There are basically three different types of flux in a rotating electrical machine: Stator flux, Rotor flux and Resultant air gap flux. Resultant air gap flux is the net flux in the air gap of machine due to combined action of stator as well as rotor flux. In Synchronous machine, we are well aware of the term Armature Reaction which affects the field (field winding is wound on the rotor for synchronous machine) generated flux.
Load angle is also defined as the angle between the no load excitation voltage Ef and terminal voltage Vt. Note that this definition is having no difference with the previous definition. How? This is because; under no load condition the emf will be induced in the armature or stator winding just because of the field flux or rotor flux Øf. This emf will be lagging by 90 degree with the field flux.
Always remember that the generated emf always lags by 90 degree the flux that generates it. Here emf is induced by the field flux; hence it lags the field flux by 90 degree.
Terminal voltage is the voltage across the armature terminal which is induced due to the resultant air gap flux. Thus terminal voltage Vt will lag behind the resultant air gap flux Ør by 90 degree. Thus the angle between Ef and Vt will be equal to the angle between field flux and resultant air gap flux. A simple phasor diagram showing the relation between the Ef, Vt, Øf and Ør.
Power angle can also be defined in terms of armature or stator mmf and resultant air gap mmf. In a synchronous generator, the stator mmf lags behind the resultant air gap mmf. This angle of lag is called load or power angle.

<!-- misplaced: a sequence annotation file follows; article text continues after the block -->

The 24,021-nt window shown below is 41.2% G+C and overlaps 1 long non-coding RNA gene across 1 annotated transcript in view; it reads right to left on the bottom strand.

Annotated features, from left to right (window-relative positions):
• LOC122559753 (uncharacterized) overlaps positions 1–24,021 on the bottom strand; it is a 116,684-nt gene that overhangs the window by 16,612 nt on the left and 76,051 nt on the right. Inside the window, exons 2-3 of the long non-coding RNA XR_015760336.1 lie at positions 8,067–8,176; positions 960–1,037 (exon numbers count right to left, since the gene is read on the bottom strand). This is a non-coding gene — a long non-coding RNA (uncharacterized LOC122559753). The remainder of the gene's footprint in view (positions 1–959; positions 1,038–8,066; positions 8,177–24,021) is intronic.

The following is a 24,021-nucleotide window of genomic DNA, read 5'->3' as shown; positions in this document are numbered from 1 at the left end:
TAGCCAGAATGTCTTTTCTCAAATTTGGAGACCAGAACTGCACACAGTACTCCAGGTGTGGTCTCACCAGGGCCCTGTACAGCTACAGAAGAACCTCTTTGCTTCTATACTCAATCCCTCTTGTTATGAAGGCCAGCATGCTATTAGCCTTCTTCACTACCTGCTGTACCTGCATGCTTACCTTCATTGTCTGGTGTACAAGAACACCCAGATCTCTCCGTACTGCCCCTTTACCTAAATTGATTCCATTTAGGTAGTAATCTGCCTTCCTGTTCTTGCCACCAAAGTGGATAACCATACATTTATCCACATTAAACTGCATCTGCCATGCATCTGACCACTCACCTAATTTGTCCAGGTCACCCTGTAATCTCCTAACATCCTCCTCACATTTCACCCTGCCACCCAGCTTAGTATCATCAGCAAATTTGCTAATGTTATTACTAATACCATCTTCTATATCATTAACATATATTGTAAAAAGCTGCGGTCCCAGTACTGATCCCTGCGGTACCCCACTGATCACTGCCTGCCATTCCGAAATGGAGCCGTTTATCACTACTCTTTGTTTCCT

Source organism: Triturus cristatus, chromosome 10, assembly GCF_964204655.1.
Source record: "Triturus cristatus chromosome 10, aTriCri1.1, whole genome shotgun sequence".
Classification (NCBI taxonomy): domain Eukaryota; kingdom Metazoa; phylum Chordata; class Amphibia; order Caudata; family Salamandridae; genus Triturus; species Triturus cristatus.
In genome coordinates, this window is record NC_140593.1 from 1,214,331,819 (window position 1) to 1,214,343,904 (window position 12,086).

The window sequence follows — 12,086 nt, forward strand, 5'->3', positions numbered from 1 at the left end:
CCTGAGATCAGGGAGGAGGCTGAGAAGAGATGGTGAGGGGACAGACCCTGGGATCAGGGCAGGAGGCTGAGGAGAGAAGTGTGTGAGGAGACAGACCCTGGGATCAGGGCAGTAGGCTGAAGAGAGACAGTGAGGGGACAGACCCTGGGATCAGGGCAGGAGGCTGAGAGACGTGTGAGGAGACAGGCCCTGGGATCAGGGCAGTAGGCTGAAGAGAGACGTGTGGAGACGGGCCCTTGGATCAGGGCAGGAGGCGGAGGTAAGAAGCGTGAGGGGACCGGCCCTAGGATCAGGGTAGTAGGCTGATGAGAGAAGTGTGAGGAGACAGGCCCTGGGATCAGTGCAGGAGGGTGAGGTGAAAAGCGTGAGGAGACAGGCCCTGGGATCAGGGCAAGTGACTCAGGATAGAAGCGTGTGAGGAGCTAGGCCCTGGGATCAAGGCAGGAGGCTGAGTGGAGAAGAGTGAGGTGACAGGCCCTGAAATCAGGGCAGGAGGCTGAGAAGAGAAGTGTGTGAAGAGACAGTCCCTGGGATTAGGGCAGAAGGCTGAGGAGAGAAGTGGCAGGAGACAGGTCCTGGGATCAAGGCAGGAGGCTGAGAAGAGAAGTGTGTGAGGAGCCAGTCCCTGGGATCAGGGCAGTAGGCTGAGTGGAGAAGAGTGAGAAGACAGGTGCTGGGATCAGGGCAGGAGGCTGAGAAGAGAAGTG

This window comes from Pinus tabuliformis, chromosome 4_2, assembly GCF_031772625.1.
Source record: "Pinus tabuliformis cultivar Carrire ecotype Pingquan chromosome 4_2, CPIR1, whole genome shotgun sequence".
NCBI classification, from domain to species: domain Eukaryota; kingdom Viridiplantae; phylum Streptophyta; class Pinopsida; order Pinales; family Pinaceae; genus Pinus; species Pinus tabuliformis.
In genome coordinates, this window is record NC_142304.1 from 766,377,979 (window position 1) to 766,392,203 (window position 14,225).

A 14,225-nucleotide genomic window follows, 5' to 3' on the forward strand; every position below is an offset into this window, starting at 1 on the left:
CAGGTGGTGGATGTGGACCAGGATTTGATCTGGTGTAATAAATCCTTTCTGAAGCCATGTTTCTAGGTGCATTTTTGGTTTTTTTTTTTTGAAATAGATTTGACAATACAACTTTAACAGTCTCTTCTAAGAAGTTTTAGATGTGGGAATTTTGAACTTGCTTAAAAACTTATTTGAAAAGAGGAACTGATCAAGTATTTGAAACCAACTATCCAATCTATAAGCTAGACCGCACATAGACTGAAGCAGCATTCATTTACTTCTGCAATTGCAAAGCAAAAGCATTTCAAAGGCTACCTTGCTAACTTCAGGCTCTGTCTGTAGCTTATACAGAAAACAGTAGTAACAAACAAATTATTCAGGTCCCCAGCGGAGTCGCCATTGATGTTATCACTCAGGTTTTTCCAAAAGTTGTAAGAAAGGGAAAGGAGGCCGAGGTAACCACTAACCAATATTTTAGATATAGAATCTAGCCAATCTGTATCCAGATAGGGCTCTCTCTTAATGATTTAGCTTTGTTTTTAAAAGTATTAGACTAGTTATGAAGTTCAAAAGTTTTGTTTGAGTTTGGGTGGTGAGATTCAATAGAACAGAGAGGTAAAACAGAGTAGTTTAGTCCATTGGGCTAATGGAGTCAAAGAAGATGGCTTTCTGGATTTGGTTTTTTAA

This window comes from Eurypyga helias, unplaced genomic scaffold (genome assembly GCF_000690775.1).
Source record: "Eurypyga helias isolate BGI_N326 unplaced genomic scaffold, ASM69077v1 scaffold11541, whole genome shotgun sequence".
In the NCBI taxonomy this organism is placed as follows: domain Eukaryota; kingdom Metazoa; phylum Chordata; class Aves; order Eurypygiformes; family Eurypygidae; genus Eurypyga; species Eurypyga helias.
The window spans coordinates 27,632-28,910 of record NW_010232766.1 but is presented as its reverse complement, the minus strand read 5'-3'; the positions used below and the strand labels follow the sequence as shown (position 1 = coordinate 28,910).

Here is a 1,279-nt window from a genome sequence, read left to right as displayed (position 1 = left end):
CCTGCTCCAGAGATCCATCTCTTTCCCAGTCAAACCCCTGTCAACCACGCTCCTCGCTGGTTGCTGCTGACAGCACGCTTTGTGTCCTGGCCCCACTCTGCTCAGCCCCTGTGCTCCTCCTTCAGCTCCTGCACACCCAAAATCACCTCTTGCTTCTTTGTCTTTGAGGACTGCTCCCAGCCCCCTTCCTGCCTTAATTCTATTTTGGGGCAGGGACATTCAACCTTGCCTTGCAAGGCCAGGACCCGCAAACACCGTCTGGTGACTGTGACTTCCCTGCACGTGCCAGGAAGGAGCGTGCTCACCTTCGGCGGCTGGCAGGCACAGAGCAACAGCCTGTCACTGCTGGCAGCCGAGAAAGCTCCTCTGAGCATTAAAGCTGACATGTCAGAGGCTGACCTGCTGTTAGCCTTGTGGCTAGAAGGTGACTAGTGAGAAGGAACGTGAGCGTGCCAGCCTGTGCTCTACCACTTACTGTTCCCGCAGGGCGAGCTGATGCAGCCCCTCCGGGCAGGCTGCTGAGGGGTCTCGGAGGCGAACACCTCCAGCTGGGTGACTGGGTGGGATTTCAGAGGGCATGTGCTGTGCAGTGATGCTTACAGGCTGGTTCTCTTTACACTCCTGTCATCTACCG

Significance of Load Angle
In synchronous machine, load angle is a very important parameter. Let us first understand the physical significance of this parameter before going into some sort of mathematical formula or expression. As discussed earlier in this post, load angle is the angle between the field flux and the resultant air gap flux. This means, as the mechanical power input to the synchronous generator is increased through prime mover, the field poles will be dragged ahead of the stator pole or flux. This in turn will increase the load angle. An increased load angle will cause electromagnetic torque to increase. Since the electromagnetic torque opposes the prime mover torque in synchronous machine, as soon as this torque balances the prime mover torque, the mechanical input will be converted to electrical output. Thus increasing the load angle increases the power output.
The power output of a synchronous generator is given as
P = (EfVtSinδ) / Xs
From the above expression, it is clear that increase in angle δ increases the power output provided field excitation and generator terminal voltage is kept constant. This is the reason, load angle is also known as power angle. Now you might think, can we keep on increasing the load angle to increase the generator output?
No, we cannot. Why? This is because if we increase the angle δ beyond 90 degree, the generator output will fall below its maximum output of (EfVt)/ Xs. Since the electrical output of generator has decreased while the mechanical input is still more, the generator will lose synchronism. Thus the steady state stability is affected by the load angle.